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How Do You Make Connections?

Posted in A Class Act by Linden Barrick on September 11, 2012
Tags: , , , , , , , , , , , ,

Are you connected? How many people will you connect with today? In the “good ol’ days” connecting meant you had someone’s phone number and you actually heard their voice when you called. Or you used “snail mail” and sent a card or letter. Nowadays in addition to phone numbers, you probably have email contacts, Facebook friends, Twitter followers, blog followers, and any number of additional networks to keep in contact with others.

I blog, – both here and for my school district – post, tweet, email, text, call, and teach, so I’m probably in contact with hundreds of people every day. But do I make a connection? Sometimes I think I do, but other times, not so much. Is anything I say touching peoples’ lives? Do I cause anyone to smile, frown, cry, or take action?

I always strive to build relationships with my students at the beginning of the year. It’s easy with some, but others are a little more of a struggle. Usually if there’s conflict, it’s because my expectations are fairly rigorous, and I have very low tolerance for laziness. Inferior work is fine if it’s the best a student can produce. My job is to make what they produce better, but they have to do their part.

Last week, the first week of school, I could already identify a few students who might test my patience a bit. A few hostile glances and rude remarks uttered under their breath keyed me into the potential conflicts. (I’m quick like that…those signals clued me right in!)

I decided after the weekend, we needed a fresh start. I walked up the hall with one boy, acknowledging that we’d started off on rocky ground. Last week, I had shown anger when he wouldn’t quit talking and get to work. He showed annoyance when I tried to get him to focus. My ire escalated when he was rude and disrespectful. His irritation erupted when I made him move to a different seat.

As we walked together yesterday, I told him I didn’t want our year to be filled with animosity. It would be nice if we could work toward the common goal of him having a successful year in 8th grade. I stopped outside the doors to the media center, but he opened the door and began entering while I was still speaking to him. I asked him to please shut the door until our conversation was over. He rolled his eyes, kept his hand in the partially closed door, and refused to look at me. Talk about feeling my blood boil.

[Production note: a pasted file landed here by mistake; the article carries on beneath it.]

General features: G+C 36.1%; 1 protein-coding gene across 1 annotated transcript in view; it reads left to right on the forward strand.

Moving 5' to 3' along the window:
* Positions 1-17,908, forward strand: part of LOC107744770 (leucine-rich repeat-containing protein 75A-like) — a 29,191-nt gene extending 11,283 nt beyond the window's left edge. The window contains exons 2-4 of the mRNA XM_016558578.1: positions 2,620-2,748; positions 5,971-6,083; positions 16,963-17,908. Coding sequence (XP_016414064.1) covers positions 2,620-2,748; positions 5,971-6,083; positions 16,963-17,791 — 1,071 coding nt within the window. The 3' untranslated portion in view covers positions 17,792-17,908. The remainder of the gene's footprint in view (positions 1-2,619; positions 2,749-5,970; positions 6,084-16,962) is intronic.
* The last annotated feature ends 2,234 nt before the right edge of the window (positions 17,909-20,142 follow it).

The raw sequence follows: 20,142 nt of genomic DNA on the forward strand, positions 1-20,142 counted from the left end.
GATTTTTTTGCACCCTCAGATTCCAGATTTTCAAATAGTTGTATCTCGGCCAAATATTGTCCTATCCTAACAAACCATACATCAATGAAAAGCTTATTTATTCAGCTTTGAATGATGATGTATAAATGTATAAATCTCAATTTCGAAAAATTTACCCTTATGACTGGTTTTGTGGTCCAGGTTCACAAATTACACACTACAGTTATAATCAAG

Our discussion apparently wasn’t working, so I bluntly asked, “Do you want to have a year filled with conflict in my class?” He shrugged, sauntered and swaggered around for a few seconds, then looked me in the eye and said, “I don’t really care.”

So much for making a connection. I guess this one is going to take a lot more effort. That’s alright though. I told all my students at the beginning of the year if I’m hard on them, it means I care. Once I leave them alone, that’s when they need to worry because it means I’ve given up on them.

What they don’t understand is I don’t give up on any of them; I’ll keep pushing and I pray they’ll quit pushing back and begin moving forward at some point.

I guess this might be how God feels about us. He wants to make a connection with us, but sometimes we aren’t interested. He’s not going to give up on us, and He’s certainly not going away. Making a connection with Him should surpass anything else we can achieve. We just have to do our part.

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4 Responses to 'How Do You Make Connections?'

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  1. That is the key to making connections, it has to be a two-way connection or there really is no connection as in the case of this boy in your classroom. I am confident God will give you grace pressed down and poured out during this school year.
    Thanks for the great reminder.


    • Thanks, Elaine. So far it seems it might be challenging, but I’m sure He will help me through it! Thanks for the comment and tweet!


  2. Praying for much grace and persistence for you, Linden, and for God’s work in this student’s heart. You’re so right, God doesn’t give up on us, and I wonder how many people have let this boy’s attitude stop their efforts. Somebody needs to keep on pressing on to reach him.


    • Thanks for the encouragement, Janet! I need it! 🙂


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